2013 has been the year of Rosé here at Candid with Lambert’s “Mathilde” made from Cabernet Franc and Scherrer’s “Dry Rosé” made from Grenache and Syrah going out the door fast than ever. To beef up our offering we added the Barra‘s Rosé of Pinot Noir for the first time and direct imported Dominique and Genevieve Pons’ Domaine des Cedres Grenache based Rosé from the southern Rhone. That’s a lot of Rosé for a summer that has yet to begin here in Chicago, but because we are so optimistic and because we love diversity in our pink wines, we’ve just added another: Alex Davis’ 2012 Rosé from Porter Creek Vineyards made from a blend of dry farmed, head pruned, Carignan and Zinfandel.
According to Alex, he never bleeds another tank of red wine to make Rosé. This technique, called “saigneé” in French is fairly common practice when a winemaker wants to concentrate a red wine by bleeding out some of the liquid in the tank while the crushed grapes are still in the tank. Alex prefers to pick specific grapes for his Rosé instead. In 2012, they made a first pass in the Zinfandel vineyard before harvest thinning out some of the clusters that did not look they would ever be fully mature to make a red wine. They then had two bins at harvest time – one for the grapes destined for his Zinfandel and one for the Rose.
A similarly elaborate procedure was followed in Mendocino in the Carignan vineyard, though they made only one pass. This process means that the red wine grapes that are left behind are fully ripe while the grapes that go into the Rosé will not be too powerful or too deeply colored.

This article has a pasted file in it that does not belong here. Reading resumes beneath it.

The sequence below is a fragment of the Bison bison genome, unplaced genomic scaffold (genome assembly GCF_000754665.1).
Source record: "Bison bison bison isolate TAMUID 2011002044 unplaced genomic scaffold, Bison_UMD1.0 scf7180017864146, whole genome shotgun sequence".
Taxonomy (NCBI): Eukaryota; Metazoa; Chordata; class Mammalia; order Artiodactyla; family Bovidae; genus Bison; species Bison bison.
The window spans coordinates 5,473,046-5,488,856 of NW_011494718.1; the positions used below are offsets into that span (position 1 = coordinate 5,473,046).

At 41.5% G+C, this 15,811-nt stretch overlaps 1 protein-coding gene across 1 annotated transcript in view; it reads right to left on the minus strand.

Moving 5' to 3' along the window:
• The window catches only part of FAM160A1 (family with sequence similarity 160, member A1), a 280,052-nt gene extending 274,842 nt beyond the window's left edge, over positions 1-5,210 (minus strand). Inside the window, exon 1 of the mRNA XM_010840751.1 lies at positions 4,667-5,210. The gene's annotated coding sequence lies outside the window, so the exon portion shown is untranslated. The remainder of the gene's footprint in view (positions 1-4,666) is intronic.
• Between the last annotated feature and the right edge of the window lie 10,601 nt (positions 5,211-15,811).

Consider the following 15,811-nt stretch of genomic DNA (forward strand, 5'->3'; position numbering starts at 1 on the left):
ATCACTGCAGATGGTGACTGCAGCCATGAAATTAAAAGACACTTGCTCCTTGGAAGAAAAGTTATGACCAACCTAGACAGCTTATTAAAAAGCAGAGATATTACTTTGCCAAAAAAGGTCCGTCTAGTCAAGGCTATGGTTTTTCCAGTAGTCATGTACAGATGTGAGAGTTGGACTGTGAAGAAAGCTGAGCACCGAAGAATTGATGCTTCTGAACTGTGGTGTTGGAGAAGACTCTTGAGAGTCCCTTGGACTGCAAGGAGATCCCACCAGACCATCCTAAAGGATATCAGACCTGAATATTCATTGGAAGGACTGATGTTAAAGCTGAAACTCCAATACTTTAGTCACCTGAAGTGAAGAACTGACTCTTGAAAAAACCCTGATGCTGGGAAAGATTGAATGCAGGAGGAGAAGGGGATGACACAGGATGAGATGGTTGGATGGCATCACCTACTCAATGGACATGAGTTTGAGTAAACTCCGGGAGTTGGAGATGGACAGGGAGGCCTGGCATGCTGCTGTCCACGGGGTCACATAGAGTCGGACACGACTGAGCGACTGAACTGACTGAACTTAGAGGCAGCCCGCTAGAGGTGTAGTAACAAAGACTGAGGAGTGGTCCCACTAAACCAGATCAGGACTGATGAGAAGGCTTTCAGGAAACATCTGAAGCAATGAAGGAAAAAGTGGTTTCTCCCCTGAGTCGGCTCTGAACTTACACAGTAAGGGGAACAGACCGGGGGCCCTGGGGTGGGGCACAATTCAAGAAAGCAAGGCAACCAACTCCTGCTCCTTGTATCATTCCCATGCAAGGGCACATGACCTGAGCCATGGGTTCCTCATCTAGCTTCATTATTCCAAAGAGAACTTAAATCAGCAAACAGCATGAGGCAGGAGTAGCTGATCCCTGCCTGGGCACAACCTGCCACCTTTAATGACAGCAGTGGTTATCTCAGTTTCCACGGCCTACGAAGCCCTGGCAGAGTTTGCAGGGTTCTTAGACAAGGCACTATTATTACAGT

Alex whole cluster presses the Zin and Carignan for the Rosé and then ferments them in neutral oak barrels, i.e. barrels that allow the wine access to some oxygen so it can “breathe”, but which no longer impart an oak flavor or tannin to the wine. Alex also likes the oak barrels because they allow fermentation to proceed without overheating. Stainless steel or concrete, in his experience, will starve the wine from oxygen on one hand and sometimes can lead to higher temperatures during fermentation, meaning that the aromas and the mouth-feel of the wine change.
In 2012, Alex tells me that the wine fermented almost all the way to dry, but then stopped at 1% residual sugar come spring time. “I had to break one of my own rules”, Alex related. “and add a touch of yeast to finish the wine correctly. Does this last touch of yeast change the flavor? “If anyone says for sure that they know they are probably guessing” is Alex’s response. “The polyculture of yeasts at the start from the vineyard and the winery are so diverse that it’s hard to say what flavors come from where”, he adds. ‘I’ll let someone else guess as to where each component comes from, but I wanted a dry wine”. Honest enough.
So what does the wine taste like? Alex tells me that is has fruit and mineral without a lot of tannin. Many people will mistake it for a white wine and it pairs with “anything”. After a pause, Alex added, “maybe not steak where you’d want some tannin, but otherwise we drink it with all sorts of seafood, cheese, or just as an aperitif by itself”.
Interested in a taste? Contact a member of our sales team for an appointment.
PS – I mentioned at the start that the vines are “head pruned”. This is a term used to described the way that vines used to be pruned in California (and elsewhere) in vineyards that were not irrigated. Today, the majority of vines are trained along a trellis so that machines and hoses can access each vine in an efficient manner. There is an interesting discussion of the evolution of pruning in California along with “Old” and “young” vines on this page over on Vinobo.